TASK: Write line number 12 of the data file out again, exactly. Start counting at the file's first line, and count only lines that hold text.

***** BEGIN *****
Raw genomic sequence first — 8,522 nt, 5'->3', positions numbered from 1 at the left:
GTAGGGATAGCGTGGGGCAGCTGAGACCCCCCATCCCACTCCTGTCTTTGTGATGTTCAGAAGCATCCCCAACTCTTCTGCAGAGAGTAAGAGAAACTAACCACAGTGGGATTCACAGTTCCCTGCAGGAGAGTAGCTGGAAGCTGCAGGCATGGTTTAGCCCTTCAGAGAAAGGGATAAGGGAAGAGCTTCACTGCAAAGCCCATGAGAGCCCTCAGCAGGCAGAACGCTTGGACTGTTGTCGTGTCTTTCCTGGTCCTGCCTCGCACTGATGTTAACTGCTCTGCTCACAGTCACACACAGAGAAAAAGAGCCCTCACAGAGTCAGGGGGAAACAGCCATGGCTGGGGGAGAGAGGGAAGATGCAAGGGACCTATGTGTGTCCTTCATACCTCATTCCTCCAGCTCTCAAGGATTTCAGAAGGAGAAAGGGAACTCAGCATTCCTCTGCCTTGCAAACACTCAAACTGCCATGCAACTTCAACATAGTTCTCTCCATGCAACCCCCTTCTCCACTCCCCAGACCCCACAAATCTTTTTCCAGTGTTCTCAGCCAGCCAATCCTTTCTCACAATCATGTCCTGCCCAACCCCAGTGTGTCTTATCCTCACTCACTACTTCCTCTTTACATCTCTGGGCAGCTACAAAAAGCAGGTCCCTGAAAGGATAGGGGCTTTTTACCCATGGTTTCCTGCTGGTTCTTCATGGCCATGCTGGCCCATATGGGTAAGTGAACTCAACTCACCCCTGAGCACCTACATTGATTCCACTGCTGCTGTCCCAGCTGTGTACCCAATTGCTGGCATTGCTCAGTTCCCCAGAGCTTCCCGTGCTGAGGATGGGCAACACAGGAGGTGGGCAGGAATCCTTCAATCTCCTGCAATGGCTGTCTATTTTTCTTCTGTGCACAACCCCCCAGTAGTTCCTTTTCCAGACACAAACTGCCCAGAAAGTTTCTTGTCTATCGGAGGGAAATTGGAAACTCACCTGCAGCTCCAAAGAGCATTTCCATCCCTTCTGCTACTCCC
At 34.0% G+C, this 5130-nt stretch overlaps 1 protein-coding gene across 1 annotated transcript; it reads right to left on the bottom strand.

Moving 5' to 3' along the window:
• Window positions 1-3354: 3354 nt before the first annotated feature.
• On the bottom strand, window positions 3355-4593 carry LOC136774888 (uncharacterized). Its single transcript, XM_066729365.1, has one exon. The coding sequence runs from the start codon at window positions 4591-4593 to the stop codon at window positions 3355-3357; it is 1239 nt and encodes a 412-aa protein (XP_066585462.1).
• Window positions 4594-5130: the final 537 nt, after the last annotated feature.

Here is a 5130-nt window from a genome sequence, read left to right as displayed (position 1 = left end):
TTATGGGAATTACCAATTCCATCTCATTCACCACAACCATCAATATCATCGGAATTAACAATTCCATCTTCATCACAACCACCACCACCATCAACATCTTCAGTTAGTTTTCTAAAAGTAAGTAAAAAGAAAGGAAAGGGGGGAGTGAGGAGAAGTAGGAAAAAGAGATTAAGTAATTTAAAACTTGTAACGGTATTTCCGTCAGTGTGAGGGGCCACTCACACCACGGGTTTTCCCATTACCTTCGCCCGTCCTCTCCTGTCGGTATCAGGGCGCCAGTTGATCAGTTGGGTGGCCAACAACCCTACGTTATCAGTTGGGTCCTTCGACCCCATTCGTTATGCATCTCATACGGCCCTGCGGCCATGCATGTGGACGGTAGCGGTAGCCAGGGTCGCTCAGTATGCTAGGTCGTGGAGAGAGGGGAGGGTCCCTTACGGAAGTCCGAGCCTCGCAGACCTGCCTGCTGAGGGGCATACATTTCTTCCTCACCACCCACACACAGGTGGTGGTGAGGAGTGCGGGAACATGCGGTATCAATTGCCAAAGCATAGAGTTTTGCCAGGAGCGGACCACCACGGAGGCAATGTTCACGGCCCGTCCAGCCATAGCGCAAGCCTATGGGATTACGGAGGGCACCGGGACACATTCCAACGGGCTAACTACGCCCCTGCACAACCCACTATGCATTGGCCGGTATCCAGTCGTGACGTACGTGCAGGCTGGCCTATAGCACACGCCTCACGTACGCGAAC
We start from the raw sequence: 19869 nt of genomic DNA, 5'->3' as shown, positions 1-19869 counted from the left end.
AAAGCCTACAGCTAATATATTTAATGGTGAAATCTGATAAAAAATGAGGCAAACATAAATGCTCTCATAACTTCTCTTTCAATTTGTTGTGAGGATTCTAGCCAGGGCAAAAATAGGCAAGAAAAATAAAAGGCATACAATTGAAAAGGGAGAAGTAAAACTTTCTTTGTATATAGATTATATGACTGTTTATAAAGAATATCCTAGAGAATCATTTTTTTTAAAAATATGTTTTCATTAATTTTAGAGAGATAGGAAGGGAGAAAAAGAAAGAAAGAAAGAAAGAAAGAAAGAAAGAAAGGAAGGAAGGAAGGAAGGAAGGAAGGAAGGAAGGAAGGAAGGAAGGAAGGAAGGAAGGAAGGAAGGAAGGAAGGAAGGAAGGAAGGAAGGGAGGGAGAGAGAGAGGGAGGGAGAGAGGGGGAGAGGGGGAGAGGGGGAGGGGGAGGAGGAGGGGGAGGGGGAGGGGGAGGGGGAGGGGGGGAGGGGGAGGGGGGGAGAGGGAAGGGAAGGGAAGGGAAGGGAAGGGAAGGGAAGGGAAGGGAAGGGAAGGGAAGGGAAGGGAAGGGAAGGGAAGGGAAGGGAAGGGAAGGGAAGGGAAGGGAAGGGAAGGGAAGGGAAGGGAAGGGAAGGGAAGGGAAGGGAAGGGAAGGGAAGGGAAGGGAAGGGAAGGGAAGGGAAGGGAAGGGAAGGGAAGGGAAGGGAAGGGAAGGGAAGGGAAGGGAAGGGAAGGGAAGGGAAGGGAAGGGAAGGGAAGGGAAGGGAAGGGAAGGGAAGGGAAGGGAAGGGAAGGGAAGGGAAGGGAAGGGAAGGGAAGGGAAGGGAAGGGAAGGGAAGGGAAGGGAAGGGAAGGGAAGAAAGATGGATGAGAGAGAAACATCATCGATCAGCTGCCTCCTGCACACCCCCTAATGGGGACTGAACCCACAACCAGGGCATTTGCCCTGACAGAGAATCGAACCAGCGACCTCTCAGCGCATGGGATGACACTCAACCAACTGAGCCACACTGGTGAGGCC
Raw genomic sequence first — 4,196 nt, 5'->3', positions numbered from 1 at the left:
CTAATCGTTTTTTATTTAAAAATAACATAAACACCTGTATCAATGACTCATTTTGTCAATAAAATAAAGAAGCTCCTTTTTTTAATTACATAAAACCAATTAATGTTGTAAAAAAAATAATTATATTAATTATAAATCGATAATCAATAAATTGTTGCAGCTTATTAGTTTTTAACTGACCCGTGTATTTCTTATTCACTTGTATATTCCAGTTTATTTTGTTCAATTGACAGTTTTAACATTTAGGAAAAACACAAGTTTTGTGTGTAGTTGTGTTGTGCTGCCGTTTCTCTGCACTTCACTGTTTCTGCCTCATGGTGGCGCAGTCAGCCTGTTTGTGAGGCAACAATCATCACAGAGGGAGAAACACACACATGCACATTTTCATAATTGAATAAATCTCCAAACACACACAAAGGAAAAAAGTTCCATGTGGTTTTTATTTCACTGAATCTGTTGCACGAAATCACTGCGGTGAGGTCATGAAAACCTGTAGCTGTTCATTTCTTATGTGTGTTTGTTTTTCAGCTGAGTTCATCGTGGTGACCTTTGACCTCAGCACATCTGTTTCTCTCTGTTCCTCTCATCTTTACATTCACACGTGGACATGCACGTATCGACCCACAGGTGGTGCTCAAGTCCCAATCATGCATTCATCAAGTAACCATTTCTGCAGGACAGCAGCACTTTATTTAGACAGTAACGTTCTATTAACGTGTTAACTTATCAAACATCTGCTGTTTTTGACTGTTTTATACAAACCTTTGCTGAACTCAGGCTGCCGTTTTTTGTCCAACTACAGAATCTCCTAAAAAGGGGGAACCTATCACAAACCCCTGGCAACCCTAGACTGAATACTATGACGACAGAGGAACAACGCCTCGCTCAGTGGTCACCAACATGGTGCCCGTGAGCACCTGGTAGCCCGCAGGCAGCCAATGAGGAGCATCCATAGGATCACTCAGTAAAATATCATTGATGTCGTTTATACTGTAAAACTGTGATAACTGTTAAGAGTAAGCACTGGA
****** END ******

Raw genomic sequence first — 4,196 nt, 5'->3', positions numbered from 1 at the left: